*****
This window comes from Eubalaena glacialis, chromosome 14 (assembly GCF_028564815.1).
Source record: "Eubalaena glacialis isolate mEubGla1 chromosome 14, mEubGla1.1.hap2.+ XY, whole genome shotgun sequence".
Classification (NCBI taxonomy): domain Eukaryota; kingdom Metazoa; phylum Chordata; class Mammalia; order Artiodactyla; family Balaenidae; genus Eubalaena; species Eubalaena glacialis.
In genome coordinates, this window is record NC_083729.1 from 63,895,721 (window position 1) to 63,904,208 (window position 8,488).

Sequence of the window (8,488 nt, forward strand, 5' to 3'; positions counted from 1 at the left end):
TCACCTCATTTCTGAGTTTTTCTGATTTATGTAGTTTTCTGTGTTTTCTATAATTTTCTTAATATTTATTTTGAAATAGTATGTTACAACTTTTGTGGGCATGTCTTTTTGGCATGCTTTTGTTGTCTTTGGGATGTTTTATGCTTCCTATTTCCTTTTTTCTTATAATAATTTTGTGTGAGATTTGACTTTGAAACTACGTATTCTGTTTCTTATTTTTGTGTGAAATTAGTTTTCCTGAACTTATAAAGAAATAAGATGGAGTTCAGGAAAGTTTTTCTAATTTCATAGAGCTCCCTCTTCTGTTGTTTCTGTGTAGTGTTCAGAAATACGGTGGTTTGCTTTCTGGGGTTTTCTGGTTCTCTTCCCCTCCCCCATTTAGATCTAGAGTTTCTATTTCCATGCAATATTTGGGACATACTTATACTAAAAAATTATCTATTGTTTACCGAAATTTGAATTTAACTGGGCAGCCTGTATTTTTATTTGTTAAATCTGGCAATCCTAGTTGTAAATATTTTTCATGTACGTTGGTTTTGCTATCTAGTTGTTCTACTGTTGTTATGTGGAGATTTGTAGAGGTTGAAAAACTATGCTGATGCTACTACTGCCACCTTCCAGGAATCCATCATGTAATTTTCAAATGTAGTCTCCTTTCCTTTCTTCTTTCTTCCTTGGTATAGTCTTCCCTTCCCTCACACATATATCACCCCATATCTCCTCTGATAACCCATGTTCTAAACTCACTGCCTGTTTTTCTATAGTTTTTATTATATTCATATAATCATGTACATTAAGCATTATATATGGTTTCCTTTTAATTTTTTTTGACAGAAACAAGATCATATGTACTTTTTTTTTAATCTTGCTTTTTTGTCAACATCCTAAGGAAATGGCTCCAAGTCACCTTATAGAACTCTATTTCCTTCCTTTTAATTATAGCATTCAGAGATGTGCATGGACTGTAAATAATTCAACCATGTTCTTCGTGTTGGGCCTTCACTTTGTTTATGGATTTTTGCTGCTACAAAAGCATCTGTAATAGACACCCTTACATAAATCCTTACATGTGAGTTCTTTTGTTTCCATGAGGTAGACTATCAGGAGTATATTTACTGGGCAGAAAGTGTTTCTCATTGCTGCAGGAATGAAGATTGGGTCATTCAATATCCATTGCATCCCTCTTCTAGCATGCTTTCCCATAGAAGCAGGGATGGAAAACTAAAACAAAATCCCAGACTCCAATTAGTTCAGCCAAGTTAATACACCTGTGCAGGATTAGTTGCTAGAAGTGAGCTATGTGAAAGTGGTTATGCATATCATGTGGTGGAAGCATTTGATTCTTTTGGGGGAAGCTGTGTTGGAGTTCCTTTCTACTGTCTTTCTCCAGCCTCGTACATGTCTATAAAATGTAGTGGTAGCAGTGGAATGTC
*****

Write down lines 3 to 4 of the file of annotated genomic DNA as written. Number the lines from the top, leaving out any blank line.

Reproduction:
Classification (NCBI taxonomy): domain Eukaryota; kingdom Metazoa; phylum Chordata; class Mammalia; order Artiodactyla; family Balaenidae; genus Eubalaena; species Eubalaena glacialis.
In genome coordinates, this window is record NC_083729.1 from 63,895,721 (window position 1) to 63,904,208 (window position 8,488).